Goshen College’s 2023 King Celebration honored the life Dr. Martin Luther King Jr. on Jan. 20 with a faculty recital by H. Roz Woll, associate professor of music, and colleague Roy Jennings, pianist, arranger and founder of Arch Angel Productions.The recital included music from all African-American composers and spoken word from Jakyra Green, a junior English and secondary education major and a song performed by Nakiyah Kilpatrick, a senior sign language interpreting major.
Initially slated for October 2022, the recital was postponed to GC’s King Celebration due to Jennings being ill.
With the date change, Woll decided to have the recital’s proceeds and donations go towards GC’s Black Student Union.
Woll and Jennings gave a lecture preceding the recital on Friday, Jan. 13, reflecting on what inspired them to put this recital together.
“I grew up in a very diverse community,” Woll said.
“I sang in a choir where we worked on gospel music and African American spirituals with the professionals.”
When Woll arrived at college, she realized the music and those she grew up around weren’t valued.
“I began to notice tensions in the world,” she said. “I kept asking myself, ‘What do I do with this?’ I saw injustices and atrocities that needed to be addressed.”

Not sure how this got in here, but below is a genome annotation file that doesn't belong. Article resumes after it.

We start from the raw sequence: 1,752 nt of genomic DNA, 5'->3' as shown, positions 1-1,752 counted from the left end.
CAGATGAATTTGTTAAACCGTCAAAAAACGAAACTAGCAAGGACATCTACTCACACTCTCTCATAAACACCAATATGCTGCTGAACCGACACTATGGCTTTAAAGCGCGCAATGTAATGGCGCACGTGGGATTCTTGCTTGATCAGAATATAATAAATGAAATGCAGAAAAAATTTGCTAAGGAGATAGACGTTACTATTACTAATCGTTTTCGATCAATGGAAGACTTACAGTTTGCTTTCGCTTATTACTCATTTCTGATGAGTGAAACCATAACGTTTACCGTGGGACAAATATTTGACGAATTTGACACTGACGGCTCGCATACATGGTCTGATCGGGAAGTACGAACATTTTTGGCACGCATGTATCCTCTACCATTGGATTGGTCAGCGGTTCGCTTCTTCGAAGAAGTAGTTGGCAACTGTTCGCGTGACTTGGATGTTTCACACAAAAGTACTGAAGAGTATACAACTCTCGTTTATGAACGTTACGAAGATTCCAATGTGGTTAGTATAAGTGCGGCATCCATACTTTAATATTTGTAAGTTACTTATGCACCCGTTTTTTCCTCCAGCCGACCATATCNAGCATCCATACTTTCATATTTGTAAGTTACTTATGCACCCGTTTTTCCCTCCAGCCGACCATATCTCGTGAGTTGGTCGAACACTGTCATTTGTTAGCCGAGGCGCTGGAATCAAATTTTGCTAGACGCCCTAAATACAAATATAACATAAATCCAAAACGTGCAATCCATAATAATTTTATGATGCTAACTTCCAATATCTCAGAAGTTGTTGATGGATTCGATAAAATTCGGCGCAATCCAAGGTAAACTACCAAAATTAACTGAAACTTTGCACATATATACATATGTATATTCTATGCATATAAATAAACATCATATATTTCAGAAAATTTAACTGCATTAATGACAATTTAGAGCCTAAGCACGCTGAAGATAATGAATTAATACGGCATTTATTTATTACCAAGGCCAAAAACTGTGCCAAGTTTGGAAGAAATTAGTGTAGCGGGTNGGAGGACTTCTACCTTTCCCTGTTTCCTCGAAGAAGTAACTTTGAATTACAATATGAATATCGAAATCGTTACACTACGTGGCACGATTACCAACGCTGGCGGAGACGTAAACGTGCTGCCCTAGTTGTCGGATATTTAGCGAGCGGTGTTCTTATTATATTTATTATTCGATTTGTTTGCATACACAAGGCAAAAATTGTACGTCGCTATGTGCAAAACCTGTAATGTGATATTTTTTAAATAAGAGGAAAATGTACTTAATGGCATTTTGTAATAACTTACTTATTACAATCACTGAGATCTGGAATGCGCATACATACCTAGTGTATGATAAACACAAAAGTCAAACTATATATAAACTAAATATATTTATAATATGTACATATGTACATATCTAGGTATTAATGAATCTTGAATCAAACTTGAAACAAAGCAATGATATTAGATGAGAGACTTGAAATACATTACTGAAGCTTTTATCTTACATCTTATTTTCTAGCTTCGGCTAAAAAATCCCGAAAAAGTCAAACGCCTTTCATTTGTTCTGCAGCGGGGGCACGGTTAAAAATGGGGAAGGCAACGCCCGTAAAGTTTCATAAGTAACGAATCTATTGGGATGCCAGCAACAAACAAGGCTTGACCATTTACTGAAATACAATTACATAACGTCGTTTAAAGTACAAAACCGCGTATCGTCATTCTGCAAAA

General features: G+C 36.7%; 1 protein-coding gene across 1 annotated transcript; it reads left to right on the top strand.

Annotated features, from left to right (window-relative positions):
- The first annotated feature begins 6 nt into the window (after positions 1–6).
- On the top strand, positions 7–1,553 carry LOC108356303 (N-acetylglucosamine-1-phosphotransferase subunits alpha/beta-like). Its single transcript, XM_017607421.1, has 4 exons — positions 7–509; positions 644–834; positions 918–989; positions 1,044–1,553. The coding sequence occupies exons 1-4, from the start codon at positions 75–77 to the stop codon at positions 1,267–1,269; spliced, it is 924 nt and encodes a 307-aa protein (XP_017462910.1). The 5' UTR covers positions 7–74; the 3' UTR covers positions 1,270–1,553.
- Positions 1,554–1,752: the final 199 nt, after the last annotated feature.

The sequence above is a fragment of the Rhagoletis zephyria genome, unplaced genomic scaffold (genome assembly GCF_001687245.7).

“When I perform music that tells stories as powerful as these, they need to be collaborations, so that’s where Roy comes in,” Woll said.
As Jennings spoke about the recital, he talked about the arrangements that were to be performed the following evening.
“My work is to make the African American Spiritual genre accessible and continue through generations,” he said. “We have a story to tell that needs to be heard.”
The following evening, Jan. 14, was the recital. Rieth Recital Hall was filled with an audience ready to hear the stories that Woll and Jennings were eager to tell.
Some stories expressed through the night were accounts of violence experienced by the Black community, but with the hope of overcoming division.
There were stories of fear, empowerment and a celebration of connection among humanity.
A piece called “The Lynching” by Robert Owens was a flute improvisation by flutist Lloyd Brodnax King.
Contributing bassist Kent Dutchersmith said the “shift in emotion was necessary and a powerful moment in the recital. There was a sort of discomfort brought on, a type that someone who’s never experienced such atrocities against them needs to experience. There was a space for reflection and connection.”
The final set of the recital included “Insight” by Oscar Brown III and “Tango” by Dianne Reeves.
“I chose these works since the narrative surrounding music by African American composers is often just depicted with suffering,” Woll said.
“These composers wanted to challenge the norm. With these pieces, I want to celebrate our human connection.”